Do your PLANTS suffer too HOT in SUMMER?
Thermal stress in plants.
Plants need water and mild temperatures to live and grow. High temperatures can be a problem because they decrease the amount of water available for evaporation from the soil and cause thermal stress to the plants. If there is not additional input of water, plants also suffer from water stress, thereby reducing the surface of the leaves to lose less water. If you also have an excess of light intensity may suffer oxidative damage.
- Reduction of leaf area.
- Inhibition of photosynthesis and respiration.
- Irreversible cytoplasmic dehydration.
- Premature aging and abscission processes.
- Reduction of growth.
Regulation of the temperature in greenhouses.
Greenhouses get very mild daytime temperatures in winter thanks the solar radiation through the walls (plastic or glass) hots the indoor and same walls does not let the heat escape. Greenhouse effect.
But in summer, although best natural ventilation systems, heat inside the greenhouse can exceed the limits permitted by plants, especially at noon. In addition, an excess of light intensity can also damage the crop productivity.
Parasol with inclined plates above the greenhouse.
If you put a support structure on the greenhouse with some umbrellas oriented “up”, you will get all the sun in winter and partial shade in summer. Enhances the production of your crops.
Below I explain how. You can first consult the links at the bottom of this post for better understanding.
Parasol in winter.
The most important thing is to determine the angle of the blades relative to the ground so you can get all the sun on the greenhouse in winter. This angle is determined by the following formula:
90 ° – latitude of the location in degrees – 23 degrees.
The Latitude where you are on land are the degrees to equator. The value of -23 ° are the degrees of the sun when is lower in winter compared to the equinoxes.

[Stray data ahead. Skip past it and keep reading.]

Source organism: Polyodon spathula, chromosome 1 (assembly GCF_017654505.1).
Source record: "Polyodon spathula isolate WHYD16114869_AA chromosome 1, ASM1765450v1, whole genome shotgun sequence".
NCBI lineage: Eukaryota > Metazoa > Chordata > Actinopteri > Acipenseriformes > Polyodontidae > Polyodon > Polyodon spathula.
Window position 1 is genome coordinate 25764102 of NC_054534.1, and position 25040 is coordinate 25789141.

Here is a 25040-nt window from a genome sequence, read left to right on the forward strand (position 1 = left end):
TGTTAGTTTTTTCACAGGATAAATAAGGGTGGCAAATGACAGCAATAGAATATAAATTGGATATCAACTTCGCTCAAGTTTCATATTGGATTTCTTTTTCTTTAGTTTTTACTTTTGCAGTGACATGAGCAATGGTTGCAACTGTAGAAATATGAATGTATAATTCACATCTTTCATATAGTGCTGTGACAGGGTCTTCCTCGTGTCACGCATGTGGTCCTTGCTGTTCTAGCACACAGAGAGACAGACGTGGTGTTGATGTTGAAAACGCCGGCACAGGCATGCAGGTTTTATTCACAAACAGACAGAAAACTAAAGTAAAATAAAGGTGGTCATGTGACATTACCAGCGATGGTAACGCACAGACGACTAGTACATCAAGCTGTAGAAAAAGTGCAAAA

If the plates are white on the bottom, you will get an additional reflection of light and radiation on the greenhouse in the morning and evening, increasing production in winter.
Parasol in summer.
The goal the hood is to lower insolation in the central hours of the day in summer, the most critical for plants. The tilt can be locked, according to the winter formula above. What matters here is the distance between the sheets you leave to enter more or less solar radiation between the sun visors.
The space between plates must take into account the inclination of the sun on the summer solstice: 90 º – Latitudeº +23º . If you leave important openings, more direct light will enter the greenhouse.
If you leave almost no separation, there will be a semi-darkness at noon, but there will still radiation at dawn and dusk, on the wings. If you want even more shade, that umbrellas structure can be extended to the sides, east and west.
You’ll find the profitability of the hood if you can do it with very cheap materials, resistant to sun, wind and weather. Also, if you really have a problem of thermal stress, water stress and excess light intensity in your summer crops that hurt your sales and your income.
What do you think? Do you see feasible to do a test area? Your critical opinions interest us.
- Sun and Shadow in your Rural Building (I). Equinox and Solstice.
- Use Sun and Shadow in your Rural Building (II) Solar Parasol (albertcampi.me)
- Sun and Shadow in Rural Building (and III) DIY Solar Parasol (albertcampi.me)
- Sun and Shadow in your Cellar.
- DIY Greenhouse made using recycled windows (mybigearth.com)
- Build a Better Greenhouse (green-trust.org)
- Start your seeds in the MHS greenhouse this spring! (growingfoodandsustainability.wordpress.com)